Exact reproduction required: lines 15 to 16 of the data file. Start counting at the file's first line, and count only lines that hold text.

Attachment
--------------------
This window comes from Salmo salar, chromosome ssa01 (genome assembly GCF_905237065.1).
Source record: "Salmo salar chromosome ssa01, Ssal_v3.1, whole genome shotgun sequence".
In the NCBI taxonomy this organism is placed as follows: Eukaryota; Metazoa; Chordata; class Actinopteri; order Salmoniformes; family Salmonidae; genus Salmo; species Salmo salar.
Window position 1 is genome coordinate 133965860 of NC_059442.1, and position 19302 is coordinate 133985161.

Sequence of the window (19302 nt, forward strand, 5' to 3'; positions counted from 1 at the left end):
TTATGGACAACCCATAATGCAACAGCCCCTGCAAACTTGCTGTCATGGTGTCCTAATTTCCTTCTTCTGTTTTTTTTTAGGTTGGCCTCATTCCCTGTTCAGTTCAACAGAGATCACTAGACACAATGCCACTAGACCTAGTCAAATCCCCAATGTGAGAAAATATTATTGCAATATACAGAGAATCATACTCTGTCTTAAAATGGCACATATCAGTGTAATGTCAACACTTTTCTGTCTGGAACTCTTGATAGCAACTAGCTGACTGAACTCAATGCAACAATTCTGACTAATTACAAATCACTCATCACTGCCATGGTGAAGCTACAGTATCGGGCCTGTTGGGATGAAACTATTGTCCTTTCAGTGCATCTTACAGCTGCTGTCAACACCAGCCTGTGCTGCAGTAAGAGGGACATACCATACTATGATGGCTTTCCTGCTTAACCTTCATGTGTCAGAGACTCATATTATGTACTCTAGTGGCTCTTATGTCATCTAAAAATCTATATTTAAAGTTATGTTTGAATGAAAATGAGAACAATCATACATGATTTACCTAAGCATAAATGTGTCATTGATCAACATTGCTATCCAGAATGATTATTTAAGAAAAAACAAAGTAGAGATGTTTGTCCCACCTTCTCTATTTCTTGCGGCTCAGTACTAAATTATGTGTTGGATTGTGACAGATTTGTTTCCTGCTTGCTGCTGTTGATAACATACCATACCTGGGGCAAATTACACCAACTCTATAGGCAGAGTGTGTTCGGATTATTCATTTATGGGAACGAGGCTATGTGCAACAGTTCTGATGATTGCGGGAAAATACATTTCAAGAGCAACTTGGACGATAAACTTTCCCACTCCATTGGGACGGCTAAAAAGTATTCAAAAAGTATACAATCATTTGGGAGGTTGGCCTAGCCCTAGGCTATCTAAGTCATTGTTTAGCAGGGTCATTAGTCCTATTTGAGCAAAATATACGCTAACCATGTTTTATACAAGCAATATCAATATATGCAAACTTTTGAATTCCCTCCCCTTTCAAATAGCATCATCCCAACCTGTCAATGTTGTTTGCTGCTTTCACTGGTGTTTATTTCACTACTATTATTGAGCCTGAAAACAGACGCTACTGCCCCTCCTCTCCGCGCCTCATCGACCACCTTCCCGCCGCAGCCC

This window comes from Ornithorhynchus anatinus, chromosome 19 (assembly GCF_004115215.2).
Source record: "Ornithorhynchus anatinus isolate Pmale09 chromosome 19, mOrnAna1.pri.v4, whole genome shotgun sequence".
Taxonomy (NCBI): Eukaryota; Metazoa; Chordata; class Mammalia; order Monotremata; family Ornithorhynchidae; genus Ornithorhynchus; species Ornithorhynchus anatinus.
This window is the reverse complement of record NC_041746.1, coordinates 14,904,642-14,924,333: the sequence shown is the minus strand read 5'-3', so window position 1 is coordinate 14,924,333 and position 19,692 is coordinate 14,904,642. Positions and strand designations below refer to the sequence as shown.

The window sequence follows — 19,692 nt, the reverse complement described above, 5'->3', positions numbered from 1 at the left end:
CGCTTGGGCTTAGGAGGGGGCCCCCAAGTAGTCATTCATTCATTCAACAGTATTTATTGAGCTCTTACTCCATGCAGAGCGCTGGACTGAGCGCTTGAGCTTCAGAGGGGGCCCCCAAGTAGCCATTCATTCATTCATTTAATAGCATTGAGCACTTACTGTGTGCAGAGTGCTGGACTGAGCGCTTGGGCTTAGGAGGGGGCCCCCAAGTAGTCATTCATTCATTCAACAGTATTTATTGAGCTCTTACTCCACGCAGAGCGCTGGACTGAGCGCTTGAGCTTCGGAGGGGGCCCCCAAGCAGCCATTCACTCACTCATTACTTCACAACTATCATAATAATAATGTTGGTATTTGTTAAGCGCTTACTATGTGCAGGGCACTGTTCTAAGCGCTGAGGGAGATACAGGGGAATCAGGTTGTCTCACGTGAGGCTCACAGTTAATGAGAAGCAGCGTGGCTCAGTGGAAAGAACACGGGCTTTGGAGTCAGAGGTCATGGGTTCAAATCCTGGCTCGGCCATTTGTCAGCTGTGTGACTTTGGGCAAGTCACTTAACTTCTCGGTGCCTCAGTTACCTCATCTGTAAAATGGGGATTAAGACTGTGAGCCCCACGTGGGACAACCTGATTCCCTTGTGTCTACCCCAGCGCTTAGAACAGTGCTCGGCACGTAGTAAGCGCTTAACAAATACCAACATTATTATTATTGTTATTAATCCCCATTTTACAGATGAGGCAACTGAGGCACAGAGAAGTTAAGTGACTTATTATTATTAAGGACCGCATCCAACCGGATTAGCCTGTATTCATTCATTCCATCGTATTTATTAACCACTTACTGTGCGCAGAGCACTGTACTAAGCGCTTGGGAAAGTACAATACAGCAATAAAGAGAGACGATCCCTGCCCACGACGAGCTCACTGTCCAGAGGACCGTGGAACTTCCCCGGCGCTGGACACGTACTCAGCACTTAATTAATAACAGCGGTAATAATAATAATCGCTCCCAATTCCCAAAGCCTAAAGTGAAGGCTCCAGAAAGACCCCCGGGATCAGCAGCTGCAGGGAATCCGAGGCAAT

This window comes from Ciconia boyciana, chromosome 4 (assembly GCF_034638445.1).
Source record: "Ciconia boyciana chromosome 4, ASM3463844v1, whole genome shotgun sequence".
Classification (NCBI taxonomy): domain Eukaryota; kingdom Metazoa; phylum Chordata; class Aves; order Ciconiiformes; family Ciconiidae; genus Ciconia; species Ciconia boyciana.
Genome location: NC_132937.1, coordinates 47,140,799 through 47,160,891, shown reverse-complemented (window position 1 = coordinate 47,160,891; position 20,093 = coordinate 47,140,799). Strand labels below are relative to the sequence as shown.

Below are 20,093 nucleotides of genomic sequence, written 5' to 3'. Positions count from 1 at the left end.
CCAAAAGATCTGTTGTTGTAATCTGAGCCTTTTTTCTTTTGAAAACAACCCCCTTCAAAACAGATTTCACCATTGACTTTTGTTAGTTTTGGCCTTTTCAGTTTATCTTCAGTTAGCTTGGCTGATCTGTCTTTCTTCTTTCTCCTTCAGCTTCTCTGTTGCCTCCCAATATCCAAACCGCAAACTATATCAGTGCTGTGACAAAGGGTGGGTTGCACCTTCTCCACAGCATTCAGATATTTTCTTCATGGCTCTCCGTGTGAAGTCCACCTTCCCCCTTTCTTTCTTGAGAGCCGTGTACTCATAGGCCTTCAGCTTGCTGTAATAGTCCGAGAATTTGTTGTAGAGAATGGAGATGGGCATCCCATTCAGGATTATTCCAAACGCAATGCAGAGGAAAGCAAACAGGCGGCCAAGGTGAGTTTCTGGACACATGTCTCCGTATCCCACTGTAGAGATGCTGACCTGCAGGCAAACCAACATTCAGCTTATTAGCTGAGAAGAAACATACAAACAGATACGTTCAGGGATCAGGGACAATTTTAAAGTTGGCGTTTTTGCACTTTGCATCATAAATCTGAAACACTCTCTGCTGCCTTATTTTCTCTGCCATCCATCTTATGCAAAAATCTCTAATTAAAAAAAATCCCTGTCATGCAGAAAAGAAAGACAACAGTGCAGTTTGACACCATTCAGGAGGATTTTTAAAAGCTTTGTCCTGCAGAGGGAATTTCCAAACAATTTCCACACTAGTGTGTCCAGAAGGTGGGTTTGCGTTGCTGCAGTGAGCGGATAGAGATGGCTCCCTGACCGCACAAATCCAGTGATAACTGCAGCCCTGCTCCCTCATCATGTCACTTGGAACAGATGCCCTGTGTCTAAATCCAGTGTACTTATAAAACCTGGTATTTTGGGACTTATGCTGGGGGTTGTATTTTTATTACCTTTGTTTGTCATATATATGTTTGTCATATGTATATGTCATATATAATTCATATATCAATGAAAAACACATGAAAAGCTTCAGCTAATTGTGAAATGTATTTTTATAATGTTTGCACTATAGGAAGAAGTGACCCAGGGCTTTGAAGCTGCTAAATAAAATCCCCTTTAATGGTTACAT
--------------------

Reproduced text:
Classification (NCBI taxonomy): domain Eukaryota; kingdom Metazoa; phylum Chordata; class Aves; order Ciconiiformes; family Ciconiidae; genus Ciconia; species Ciconia boyciana.
Genome location: NC_132937.1, coordinates 47,140,799 through 47,160,891, shown reverse-complemented (window position 1 = coordinate 47,160,891; position 20,093 = coordinate 47,140,799). Strand labels below are relative to the sequence as shown.